Having been closeted away south of Tokyo in an enclave rightly described as a cross between Canary Wharf and Milton Keynes, it is just possible that the Republic of Ireland may not fully have appreciated the fervour of this World Cup, even on their three match days to date.
Last night, billeted just a goal kick from Seoul's main square, where an estimated 150,000 Koreans turned out to scream and shout the co-hosts to victory over Portugal on three huge screens, the Irish were left in no doubt that they were at the heart of the action. The scenes, and the noise, made Trafalgar Square on New Year's Eve look pretty small, flat beer.
With enormous speakers broadcasting the match and then celebratory music until the early hours of Saturday morning, sleeping pills must have been required in Ireland's hotel; there could well be some bleary eyes on the 25-mile coach journey to training this morning at the Suwon stadium where tomorrow the Republic meet Spain in a second round tie, probably the country's biggest match since meeting Italy in the quarter-final in Rome 12 years ago.
Mick McCarthy, captain on that occasion and now manager, was his usual phlegmatic self when speaking earlier in the day about the probability of nocturnal disturbance, pointing out: "There's nothing I can do about it. It's what the World Cup's all about – great atmosphere, exciting atmosphere. Let's hope Dublin's like that on Sunday. Maybe we'll have a few pints and fall asleep, then we'll be OK."
Not exactly the sort of preparation that Jose Antonio Camacho would have in mind for the Spaniards, you feel, though there was something of the Brian Clough approach to European Cup finals about it. But McCarthy does not believe the opposition will be sleeping easily in their beds either. Continuing the theme of the previous day, he repeatedly emphasised the pressure on Spain, while simultaneously claiming that Ireland, even more than Belgium against Brazil, have the toughest draw of the round.
For inspiration, the manager and his squad can draw upon memories of 1990, wherever they were for the second-round match against Romania, won on the penalty heroics of Packie Bonner and David O'Leary, and then the Italy tie. Steve Staunton, tomorrow's captain, was on the pitch, Niall Quinn a substitute; virtually all the players recall being clustered around a television set somewhere from Donegal to north London and now appreciate that it could be their name in lights and Irish folklore by Sunday tea-time.
McCarthy has his own memories stored away, now available for motivating his men: "I remember standing in the tunnel seeing 11 very nervous Italians when they realised the pressure was on and they were playing in the Olympic Stadium against an Irish team they knew could play, even though four or five days earlier they'd been telling everyone who would listen that it would be easy." It was far from that, and only Toto Schillaci's late goal earned Italy a semi-final against Argentina.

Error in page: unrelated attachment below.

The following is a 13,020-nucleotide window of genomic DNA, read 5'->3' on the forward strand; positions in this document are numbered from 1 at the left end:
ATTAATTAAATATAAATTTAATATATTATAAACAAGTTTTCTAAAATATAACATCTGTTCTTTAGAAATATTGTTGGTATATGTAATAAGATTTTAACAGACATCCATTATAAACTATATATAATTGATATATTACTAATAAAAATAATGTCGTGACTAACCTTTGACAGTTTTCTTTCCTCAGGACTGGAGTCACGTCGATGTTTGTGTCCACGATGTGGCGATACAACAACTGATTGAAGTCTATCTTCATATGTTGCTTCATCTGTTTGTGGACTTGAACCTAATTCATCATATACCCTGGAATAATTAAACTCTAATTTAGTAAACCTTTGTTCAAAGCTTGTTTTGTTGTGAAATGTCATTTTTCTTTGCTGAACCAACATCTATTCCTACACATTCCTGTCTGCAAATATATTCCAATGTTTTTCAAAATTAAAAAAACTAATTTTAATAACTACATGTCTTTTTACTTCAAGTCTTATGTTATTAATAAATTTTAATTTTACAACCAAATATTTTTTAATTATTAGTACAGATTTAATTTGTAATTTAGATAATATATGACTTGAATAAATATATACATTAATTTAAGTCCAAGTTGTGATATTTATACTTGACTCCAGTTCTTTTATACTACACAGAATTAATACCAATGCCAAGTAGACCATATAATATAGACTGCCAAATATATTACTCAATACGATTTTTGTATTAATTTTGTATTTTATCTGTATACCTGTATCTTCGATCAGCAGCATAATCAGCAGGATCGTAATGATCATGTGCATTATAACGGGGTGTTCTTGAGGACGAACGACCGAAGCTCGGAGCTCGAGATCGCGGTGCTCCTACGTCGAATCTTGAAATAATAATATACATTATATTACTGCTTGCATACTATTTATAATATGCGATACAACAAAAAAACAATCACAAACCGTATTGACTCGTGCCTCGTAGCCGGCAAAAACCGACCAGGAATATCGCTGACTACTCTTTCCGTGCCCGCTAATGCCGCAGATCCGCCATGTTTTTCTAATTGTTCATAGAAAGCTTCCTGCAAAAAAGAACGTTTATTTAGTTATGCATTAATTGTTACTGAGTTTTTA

That Italian side had not conceded a goal in five games, but scored only nine. Tomorrow's opponents are averaging three per game, while failing to keep a clean sheet to date. McCarthy thinks that will make for an open game with Spain throwing men forward in support of the Real Madrid pair Raul and Fernando Morientes, but he should not bank on it.
Listen to Camacho: "We can't afford to go rushing in against them, looking for goals with seven players in attack and then leaving them to hit us on the break. In the first phase you have a second chance if things don't go your way but here there is no margin for error. We have to play our own game and make sure we keep the ball."
If they do, Ireland will have to work hard even by their exceptional standards to get it back, given the array of talent available to the Spanish coach in midfield and attack. If Spain have a weakness – and McCarthy could not find one even among the shadow squad that beat South Africa this week – it can only be a lack of pace in the central defensive partnership of Fernando Hierro and Miguel Angel Nadal, with more than 150 caps but also 69 years between them.
Robbie Keane, brimful of confidence after two dramatic goals in successive games, and Damien Duff will test them for pace and athleticism as long as Keane is not hampered by a lingering groin strain.
"We've got where we are by being a very good competitive team," McCarthy insisted. And off he went to sleep the sleep of the just not worried.
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